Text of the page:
It’s been just over a year since Bill de Blasio was elected for his second and final term as New York City mayor. Like a second-semester senior, he already seems to be skipping out on little things and looking at what’s next.
A recent sample: While he was up in Vermont doing a panel for Sen. Bernie Sanders, he fumbled his way through the firing of his emergency management commissioner.
He started a new political fundraising machine to pay for some national travels, even though his previous outside fundraising got a warning from the U.S. attorney.
His wife, Chirlane McCray, now shares a taxpayer-funded D.C. liaison with him, despite the middling success of her own initiatives back home.
A New York Times report finds that de Blasio often skips out on meeting one-on-one with his commissioners. The mayor himself admits he likes to work in the luxury of Gracie Mansion more than City Hall. But he’s still making that regular miles-long, gas-guzzling round-trip SUV ride to the Prospect Park YMCA.
Lots of people would like to work from home and hit the gym more, and past mayors also got distracted and wandered from NYC. Large parts of the city are safe and prospering, and de Blasio deserves credit for some of that. But he must not lose focus.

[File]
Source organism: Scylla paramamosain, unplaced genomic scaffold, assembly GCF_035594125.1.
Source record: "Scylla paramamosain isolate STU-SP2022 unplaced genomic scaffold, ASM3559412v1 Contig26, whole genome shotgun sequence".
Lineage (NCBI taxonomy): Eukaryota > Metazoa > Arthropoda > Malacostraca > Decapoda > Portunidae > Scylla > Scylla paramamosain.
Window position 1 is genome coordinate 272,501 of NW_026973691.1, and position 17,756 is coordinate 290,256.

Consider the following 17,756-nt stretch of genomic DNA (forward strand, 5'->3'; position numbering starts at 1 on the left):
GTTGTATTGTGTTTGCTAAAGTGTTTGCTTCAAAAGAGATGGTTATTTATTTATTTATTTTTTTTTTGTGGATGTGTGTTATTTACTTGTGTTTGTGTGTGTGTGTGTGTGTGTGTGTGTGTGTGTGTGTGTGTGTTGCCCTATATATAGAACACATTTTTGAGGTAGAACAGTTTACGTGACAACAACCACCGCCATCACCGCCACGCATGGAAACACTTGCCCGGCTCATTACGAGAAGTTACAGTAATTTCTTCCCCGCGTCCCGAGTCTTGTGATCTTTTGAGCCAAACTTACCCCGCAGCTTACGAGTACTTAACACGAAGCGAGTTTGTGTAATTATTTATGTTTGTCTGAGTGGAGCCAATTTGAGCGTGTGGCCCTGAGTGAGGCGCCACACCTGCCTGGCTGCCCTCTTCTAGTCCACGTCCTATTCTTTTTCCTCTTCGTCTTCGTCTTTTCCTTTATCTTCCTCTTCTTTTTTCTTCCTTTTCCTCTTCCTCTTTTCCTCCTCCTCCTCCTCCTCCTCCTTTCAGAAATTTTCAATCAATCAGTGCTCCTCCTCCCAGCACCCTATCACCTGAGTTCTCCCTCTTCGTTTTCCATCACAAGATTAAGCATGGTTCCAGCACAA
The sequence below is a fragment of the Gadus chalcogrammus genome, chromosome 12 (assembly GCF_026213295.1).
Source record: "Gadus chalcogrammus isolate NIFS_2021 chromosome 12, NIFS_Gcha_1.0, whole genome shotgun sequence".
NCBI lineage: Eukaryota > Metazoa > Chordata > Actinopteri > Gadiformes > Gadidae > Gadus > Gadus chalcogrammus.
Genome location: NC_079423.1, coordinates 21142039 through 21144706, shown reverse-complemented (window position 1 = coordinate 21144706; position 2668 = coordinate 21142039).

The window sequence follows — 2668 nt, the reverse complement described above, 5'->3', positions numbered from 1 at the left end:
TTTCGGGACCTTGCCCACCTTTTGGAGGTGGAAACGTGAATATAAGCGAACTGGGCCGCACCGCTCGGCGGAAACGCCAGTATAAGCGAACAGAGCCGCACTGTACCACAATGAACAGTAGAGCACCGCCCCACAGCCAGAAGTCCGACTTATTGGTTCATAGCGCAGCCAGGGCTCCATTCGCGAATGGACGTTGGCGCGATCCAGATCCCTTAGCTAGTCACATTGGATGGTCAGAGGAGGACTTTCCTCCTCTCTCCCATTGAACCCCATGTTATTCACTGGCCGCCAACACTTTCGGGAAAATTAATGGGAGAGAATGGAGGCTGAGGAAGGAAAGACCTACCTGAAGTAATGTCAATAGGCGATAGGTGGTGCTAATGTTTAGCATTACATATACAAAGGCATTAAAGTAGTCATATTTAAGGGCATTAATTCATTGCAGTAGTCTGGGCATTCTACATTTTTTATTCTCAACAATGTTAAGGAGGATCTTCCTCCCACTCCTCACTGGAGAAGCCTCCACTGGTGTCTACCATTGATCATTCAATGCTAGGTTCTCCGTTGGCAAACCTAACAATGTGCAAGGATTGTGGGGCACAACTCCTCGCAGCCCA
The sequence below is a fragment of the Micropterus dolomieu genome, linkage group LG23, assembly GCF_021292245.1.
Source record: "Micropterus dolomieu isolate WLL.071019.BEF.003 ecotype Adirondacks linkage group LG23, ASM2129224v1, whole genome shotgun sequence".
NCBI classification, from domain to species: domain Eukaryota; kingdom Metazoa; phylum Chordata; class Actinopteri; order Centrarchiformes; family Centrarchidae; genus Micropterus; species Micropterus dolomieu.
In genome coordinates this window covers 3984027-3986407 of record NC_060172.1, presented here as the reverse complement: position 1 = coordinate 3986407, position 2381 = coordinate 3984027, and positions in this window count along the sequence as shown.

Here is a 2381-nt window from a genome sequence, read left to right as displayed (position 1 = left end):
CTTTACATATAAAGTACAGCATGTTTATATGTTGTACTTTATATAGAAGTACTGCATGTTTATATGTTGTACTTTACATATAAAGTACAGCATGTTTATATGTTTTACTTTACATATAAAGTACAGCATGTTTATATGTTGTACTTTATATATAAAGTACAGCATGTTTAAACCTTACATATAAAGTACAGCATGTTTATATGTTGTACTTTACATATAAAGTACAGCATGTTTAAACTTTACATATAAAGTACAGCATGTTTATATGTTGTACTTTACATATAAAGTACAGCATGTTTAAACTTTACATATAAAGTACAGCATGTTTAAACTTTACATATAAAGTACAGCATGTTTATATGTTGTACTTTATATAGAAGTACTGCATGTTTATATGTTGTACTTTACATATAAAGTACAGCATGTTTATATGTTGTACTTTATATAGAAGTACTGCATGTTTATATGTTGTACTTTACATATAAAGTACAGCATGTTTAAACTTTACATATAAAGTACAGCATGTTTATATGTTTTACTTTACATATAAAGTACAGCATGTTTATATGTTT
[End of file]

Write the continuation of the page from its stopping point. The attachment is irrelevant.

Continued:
There’s a lot to do. The New York City Housing Authority is in crisis. The state-controlled MTA is, too. De Blasio doesn’t hold all the cards in either situation, but he should be looking for improvements 24/7. Then there are the usual challenges of affordable housing, homelessness, climate threats, public safety and even arguments over scooters and e-bikes. Other city politicians are raising their voices and claiming these issues. The mayor should roll up his sleeves for each one.
Last week, de Blasio was just above water with his lowest Quinnipiac poll net approval ratings since January 2017. Some attendees booed when he lit the Rockefeller Center tree last month. He should expect more of the same unless he marshals energy and vision for his current job. It’s the only one he has.